Trigger events are changes that happen at a prospect’s business and make your product or service more relevant than before. When a trigger event happens, it’s the ideal time to reach out to your prospect and determine if now is the right time to move forward on a buy.
Although nobody will tap you on the shoulder and tell you about a trigger event, there are ways to find out about them. Since they tend to be good news, they are usually announced in ways that are in keeping with the company’s brand strategy.
For example, opening a new location or launching a new product are common trigger events.
Bad news can herald a trigger event as well, but decision-makers will tend to be a lot more cautious about making major purchases if things aren’t going well. Just as importantly, it can be difficult to frame your offer in a way that’s compelling when strategic goals are already at risk.
If you know where to look for trigger events, you can be a lot more proactive in qualifying your leads and reaching out to those who may not even realize the kind of value you can offer them.
Luckily, it’s easy to integrate this into your usual prospect research if you know where to start.
Use these methods to zoom in on a trigger event at your prospect enterprises:
1. Skim Trade Magazines
If a company ends up in Fortune, Forbes, or another major publication, odds are good that they are on the right track with their business. Tailor your reading to your prospects’ size category and industry so you can get the latest news quickly.
2. Monitor Social Media
Established brands often have hashtags associated with them that you can monitor easily with a social media management app. You can also segment your social stream into lists so you can focus in on comments from leading decision-makers.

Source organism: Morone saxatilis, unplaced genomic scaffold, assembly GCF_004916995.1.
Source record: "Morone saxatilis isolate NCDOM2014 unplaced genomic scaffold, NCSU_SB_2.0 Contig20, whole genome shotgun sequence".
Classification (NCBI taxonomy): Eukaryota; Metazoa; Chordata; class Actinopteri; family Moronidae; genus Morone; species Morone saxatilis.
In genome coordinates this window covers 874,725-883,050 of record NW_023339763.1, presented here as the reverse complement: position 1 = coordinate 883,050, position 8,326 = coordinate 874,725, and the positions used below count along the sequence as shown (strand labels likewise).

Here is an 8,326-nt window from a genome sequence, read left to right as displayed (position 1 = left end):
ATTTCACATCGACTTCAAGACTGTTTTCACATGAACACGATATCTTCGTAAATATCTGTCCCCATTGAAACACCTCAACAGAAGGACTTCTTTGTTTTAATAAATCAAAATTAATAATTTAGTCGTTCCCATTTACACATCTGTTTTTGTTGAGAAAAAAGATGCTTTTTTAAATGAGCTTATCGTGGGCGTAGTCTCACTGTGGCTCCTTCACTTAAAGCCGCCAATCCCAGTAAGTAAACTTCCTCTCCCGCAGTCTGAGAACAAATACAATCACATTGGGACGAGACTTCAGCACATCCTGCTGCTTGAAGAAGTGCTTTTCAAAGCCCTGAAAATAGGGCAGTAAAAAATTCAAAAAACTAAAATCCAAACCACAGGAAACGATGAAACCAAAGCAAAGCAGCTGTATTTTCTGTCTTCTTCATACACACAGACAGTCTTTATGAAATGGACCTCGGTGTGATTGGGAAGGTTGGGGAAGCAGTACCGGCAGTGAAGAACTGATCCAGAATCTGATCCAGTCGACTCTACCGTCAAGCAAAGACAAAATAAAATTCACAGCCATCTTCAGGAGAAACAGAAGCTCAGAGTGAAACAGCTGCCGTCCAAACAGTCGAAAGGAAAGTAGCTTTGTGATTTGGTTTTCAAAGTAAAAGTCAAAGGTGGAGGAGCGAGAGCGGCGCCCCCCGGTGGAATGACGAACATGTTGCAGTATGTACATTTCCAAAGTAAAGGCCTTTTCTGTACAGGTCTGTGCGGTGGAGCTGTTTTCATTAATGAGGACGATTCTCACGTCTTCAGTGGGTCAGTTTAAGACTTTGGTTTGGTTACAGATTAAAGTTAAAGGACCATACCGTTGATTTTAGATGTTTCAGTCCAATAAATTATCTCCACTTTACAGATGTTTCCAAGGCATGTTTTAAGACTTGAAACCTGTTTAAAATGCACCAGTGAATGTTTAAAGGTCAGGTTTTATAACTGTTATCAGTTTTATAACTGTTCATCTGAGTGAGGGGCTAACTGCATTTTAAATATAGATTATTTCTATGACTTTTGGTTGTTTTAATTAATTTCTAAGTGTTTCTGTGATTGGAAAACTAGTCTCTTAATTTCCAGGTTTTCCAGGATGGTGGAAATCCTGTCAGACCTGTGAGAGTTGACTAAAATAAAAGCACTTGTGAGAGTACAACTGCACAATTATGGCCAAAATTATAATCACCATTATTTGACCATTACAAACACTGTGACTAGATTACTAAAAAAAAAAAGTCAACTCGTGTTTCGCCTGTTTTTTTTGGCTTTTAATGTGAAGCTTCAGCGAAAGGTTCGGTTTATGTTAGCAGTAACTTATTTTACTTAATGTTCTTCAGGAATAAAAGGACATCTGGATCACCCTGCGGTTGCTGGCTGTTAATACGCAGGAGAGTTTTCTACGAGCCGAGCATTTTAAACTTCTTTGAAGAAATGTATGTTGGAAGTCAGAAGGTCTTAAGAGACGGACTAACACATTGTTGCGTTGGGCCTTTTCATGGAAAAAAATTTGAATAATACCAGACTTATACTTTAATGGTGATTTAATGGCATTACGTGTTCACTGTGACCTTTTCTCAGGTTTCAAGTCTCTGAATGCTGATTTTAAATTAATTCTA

3. Set Up Google Alerts
Google Alerts was one of Google’s first services to leverage its search engine prowess and is still one of the best. When you set up an alert, you can get a regular digest of the latest online news and results related to a particular company or other topic.
4. Check Out LinkedIn Groups
With LinkedIn shifting toward a more private and insular structure for many of its Groups, this deserves a separate entry. Those with advanced LinkedIn accounts can easily determine which Groups a company’s employees hang out in, making it easier to keep tabs and interact.
5. Read the Business Section
Although newspaper circulation is in decline, some major newspapers are still going strong. If you are focused in a major metro area like New York or Dallas, it can be worthwhile to read the business pages a few times a week. Companies moving in or expanding get column inches.
6. Run a Search
Google Alerts are very useful, but they won’t capture everything that happens in an area or at a company. No matter how many established sources you have for your trigger event research, you should never forget a generic search. Throw in Bing and DuckDuckGo to see different results.
7. Check Out Industry Events
In the digital marketing era, many companies are drawing down their presence at annual industry events. A smaller number of events are now getting the lion’s share of attendance, so you may be able to do all your research with just a few quick weekend trips every year.
8. Make Time for Networking